What are “Competitive Foods”?
Competitive foods and beverages are those that are sold or available in school settings but are not part of federally reimbursable meals. They may be available to students in a la carte lines in the cafeteria, vending machines, during bake sales, or in school stores.
Why are competitive foods a problem?
Many of these foods are high in calories but low in nutrients and can contribute to an unhealthy school environment for all children. Children from low-income families are especially harmed by the presence of competitive foods. For example, peer pressure and stigma can drive students to purchase competitive foods or skip free and reduced-price meals. The poor nutrition many competitive foods provide is a concern of nutritionists and public health officials, school policy officials, anti-hunger advocates, parents, and community members.
What can be done to improve the healthfulness of competitive foods?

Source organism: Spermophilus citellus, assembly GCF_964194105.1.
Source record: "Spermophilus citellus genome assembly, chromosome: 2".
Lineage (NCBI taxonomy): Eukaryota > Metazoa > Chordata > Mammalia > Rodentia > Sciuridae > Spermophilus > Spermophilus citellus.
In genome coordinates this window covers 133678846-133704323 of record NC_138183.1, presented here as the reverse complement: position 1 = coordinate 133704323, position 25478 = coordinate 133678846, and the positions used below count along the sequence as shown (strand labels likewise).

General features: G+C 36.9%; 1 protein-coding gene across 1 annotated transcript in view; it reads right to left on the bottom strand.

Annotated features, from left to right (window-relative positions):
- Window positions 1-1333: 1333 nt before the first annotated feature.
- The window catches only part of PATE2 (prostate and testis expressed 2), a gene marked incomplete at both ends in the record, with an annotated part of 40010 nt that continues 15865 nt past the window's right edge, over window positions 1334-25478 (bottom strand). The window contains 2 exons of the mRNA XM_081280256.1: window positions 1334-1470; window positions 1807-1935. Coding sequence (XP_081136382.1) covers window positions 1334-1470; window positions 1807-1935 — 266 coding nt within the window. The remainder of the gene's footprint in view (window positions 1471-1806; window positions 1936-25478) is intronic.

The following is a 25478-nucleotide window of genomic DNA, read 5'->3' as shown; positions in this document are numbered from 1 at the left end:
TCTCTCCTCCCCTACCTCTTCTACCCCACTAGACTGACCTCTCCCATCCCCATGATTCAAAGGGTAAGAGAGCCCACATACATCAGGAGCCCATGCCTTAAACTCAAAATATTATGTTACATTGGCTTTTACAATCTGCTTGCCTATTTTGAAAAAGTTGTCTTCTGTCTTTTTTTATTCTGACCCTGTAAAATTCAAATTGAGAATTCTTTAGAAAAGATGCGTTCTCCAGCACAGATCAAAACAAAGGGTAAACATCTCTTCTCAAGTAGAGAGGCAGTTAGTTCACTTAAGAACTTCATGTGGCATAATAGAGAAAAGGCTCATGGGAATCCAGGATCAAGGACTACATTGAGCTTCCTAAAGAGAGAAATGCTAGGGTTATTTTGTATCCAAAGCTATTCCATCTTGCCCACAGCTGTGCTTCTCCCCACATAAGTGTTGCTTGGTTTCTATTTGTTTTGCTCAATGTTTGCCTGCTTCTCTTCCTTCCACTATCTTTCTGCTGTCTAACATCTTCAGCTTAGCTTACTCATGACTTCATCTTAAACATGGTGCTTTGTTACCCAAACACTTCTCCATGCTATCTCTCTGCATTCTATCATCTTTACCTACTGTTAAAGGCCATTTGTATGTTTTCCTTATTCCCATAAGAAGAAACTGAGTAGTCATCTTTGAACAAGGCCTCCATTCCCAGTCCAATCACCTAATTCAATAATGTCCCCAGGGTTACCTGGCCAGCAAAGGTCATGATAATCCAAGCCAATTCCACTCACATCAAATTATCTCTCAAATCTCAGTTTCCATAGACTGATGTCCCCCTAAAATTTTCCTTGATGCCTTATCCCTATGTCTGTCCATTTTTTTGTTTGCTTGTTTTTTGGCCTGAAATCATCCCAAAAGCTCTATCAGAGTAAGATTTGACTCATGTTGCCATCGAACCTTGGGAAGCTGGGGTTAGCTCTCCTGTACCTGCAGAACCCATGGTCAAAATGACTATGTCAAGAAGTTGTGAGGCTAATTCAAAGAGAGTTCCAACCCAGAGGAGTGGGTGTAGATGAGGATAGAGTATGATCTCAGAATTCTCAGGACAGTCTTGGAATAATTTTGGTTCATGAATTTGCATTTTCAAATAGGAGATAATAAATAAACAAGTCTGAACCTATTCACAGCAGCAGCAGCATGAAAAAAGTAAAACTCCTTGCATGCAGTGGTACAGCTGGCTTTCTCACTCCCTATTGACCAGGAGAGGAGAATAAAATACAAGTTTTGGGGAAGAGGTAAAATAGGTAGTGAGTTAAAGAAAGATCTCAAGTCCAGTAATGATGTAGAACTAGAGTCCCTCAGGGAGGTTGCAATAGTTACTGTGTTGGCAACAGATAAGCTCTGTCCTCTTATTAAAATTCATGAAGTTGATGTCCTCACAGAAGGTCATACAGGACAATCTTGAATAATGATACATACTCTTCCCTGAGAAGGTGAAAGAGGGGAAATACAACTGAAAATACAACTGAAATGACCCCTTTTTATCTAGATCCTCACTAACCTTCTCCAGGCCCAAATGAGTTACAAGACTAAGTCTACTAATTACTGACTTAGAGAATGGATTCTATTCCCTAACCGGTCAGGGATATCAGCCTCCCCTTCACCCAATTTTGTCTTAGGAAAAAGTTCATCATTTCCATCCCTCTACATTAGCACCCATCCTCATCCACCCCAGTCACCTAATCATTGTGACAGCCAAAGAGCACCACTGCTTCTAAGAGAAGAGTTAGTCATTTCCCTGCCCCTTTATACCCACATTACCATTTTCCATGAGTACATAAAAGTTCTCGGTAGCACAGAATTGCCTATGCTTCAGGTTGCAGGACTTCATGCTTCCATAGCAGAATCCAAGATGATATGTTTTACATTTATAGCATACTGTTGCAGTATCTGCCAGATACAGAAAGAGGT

The Healthy Hunger Free Kids Act requires USDA to issue healthy nutrition standards for all competitive foods sold in schools. The Act gives USDA the power to eliminate the unhealthy foods in vending machines, snack bars, “a la carte” lines in cafeterias, and other foods sold outside of the federally-reimbursed school meals. USDA is expected to start the process by publishing a proposed rule for public comment in December 2011. While these changes will not be fully implemented until at least the 2013/2014 school year, now is a great time for school districts, advocates, and other stakeholders to continue to build on the improvements to the school food environment and gain momentum for the coming changes.
Competitive Foods Resources (pdf)